31 Facts About Salisbury


Salisbury is a cathedral city in Wiltshire, England, with a population of 40,302, at the confluence of the rivers Avon, Nadder and Bourne.

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Salisbury is in the southeast of Wiltshire, near the edge of Salisbury Plain.

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Salisbury Cathedral was formerly north of the city at Old Sarum.

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Salisbury railway station is an interchange between the West of England Main Line and the Wessex Main Line.

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Name Salisbury, which is first recorded around the year 900 as Searoburg, is a partial translation of the Roman Celtic name Sorbiodunum.

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Salisbury appeared in the Welsh Chronicle of the Britons as Caer-Caradog, Caer-Gradawc and Caer-Wallawg.

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In 1075 the Council of London established Herman as the first bishop of Salisbury, uniting his former sees of Sherborne and Ramsbury into a single diocese which covered the counties of Dorset, Wiltshire, and Berkshire.

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Salisbury refurbished and expanded Old Sarum's cathedral in the 1110s and began work on a royal palace during the 1130s, prior to his arrest by Henry's successor, Stephen.

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Salisbury was the site chosen to assemble James II's forces to resist the Glorious Revolution.

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Salisbury's troops were not keen to fight Mary or her husband William, and the loyalty of many of James's commanders was in doubt.

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In Salisbury, James heard that some of his officers had deserted, such as Edward Hyde, and he broke out in a nosebleed, which he took as an omen that he should retreat.

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Salisbury was the major centre of production, supplemented by Trowbridge and Reading.

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Several factories were set up in the centre of Salisbury and manned by predominantly young women who had no previous mechanical experience but were trained for specific tasks in the aircraft construction process.

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Salisbury is within the county of Wiltshire, and the administrative district of the same name.

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The Bishopdown Farm estate on the outskirts of Salisbury is part of Laverstock and Ford, joining Hampton Park and Riverdown Park.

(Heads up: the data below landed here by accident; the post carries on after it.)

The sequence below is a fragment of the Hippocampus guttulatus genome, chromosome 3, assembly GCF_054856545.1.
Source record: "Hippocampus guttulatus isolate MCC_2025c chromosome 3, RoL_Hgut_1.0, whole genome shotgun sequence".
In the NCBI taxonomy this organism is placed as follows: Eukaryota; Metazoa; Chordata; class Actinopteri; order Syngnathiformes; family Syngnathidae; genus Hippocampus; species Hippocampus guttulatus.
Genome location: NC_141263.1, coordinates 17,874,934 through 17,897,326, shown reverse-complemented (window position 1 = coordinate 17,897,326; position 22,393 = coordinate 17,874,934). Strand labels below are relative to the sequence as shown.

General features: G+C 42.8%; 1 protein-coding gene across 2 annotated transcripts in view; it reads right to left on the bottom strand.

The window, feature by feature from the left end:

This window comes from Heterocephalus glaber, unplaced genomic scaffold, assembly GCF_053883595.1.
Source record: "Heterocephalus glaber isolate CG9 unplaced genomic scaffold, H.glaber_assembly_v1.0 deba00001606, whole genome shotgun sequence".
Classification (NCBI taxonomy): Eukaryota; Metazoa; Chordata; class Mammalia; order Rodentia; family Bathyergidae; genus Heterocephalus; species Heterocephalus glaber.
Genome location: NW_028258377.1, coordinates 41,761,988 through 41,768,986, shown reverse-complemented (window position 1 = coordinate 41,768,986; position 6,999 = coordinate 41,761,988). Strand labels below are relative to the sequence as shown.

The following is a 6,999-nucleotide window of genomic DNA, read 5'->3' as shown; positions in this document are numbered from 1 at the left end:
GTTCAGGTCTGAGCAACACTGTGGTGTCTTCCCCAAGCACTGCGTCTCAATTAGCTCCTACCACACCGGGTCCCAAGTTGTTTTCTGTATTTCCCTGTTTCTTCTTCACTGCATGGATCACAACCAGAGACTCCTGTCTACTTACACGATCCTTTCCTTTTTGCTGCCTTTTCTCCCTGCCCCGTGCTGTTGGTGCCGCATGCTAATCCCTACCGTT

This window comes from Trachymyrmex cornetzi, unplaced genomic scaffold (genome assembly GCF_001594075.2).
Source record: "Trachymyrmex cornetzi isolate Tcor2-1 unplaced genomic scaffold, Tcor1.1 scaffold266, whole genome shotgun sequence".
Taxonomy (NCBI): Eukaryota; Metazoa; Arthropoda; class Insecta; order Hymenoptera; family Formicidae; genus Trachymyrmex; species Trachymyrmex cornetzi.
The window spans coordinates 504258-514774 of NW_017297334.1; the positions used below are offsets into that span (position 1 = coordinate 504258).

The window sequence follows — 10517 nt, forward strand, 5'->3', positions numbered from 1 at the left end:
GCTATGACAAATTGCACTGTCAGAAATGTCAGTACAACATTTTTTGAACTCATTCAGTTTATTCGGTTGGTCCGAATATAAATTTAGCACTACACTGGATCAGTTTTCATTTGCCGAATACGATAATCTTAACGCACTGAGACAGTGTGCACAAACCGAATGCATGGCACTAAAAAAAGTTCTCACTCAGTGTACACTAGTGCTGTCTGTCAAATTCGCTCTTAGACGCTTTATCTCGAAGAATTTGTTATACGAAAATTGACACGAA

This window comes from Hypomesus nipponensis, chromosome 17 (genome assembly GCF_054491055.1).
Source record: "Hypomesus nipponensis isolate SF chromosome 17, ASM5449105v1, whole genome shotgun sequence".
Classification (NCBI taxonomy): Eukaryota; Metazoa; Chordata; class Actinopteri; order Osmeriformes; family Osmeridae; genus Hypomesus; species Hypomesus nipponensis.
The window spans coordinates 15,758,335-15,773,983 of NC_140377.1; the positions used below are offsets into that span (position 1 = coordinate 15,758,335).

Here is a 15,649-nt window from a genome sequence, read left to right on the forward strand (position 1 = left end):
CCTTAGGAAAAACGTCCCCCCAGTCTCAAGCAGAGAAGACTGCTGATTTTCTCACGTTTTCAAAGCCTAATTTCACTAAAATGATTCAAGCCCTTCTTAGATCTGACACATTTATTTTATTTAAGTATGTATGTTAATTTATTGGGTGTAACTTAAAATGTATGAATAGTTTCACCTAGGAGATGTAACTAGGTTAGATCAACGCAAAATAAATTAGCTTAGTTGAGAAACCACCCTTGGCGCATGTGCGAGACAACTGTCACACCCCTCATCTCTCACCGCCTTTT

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Salisbury is approximately halfway between Exeter and London being 80 miles east-northeast of Exeter, 78 miles west-southwest of London and 34 miles south of Swindon, 20 miles northwest of Southampton and 32 miles southeast of Bath.

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Salisbury has many areas and suburbs, most of them being former villages that were absorbed by the growth of the city.

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Salisbury holds a Charter market on Tuesdays and Saturdays and has held markets regularly since 1227.

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Salisbury was formed in 1832 with a share capital of £8,000, and its first chairman was the 3rd Earl of Radnor.

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Salisbury was incorporated by a private Act of Parliament in 1864, and the Gas Orders Confirmation Act 1882 empowered it to raise capital of up to £40,000.

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Salisbury was an important centre for music in the 18th century.

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Salisbury holds an annual St George's Day pageant, the origins of which are claimed to go back to the 13th century.

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Salisbury has a strong artistic community, with galleries situated in the city centre, including one in the public library.

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Salisbury Museum is housed in the King's House, a Grade I listed building whose history dates back to the 13th century, opposite the west front of the cathedral.

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Salisbury has been twinned with Saintes, France, since 1990 and with Xanten, Germany, since 2005.

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Salisbury has a Park and Ride bus scheme with five sites around the city.

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Salisbury Racecourse is a flat racing course to the south-west of the city.

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Salisbury used to have its own local radio station, Spire FM, which was purchased by Bauer Radio in 2019.

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Salisbury Journal is the local paid-for weekly newspaper, which is available in shops every Thursday.

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The nearest Met Office weather station to Salisbury is Boscombe Down, about 6 miles to the north of the city centre.

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In terms of the local climate, Salisbury is among the sunniest of inland areas in the UK, averaging over 1650 hours of sunshine in a typical year.

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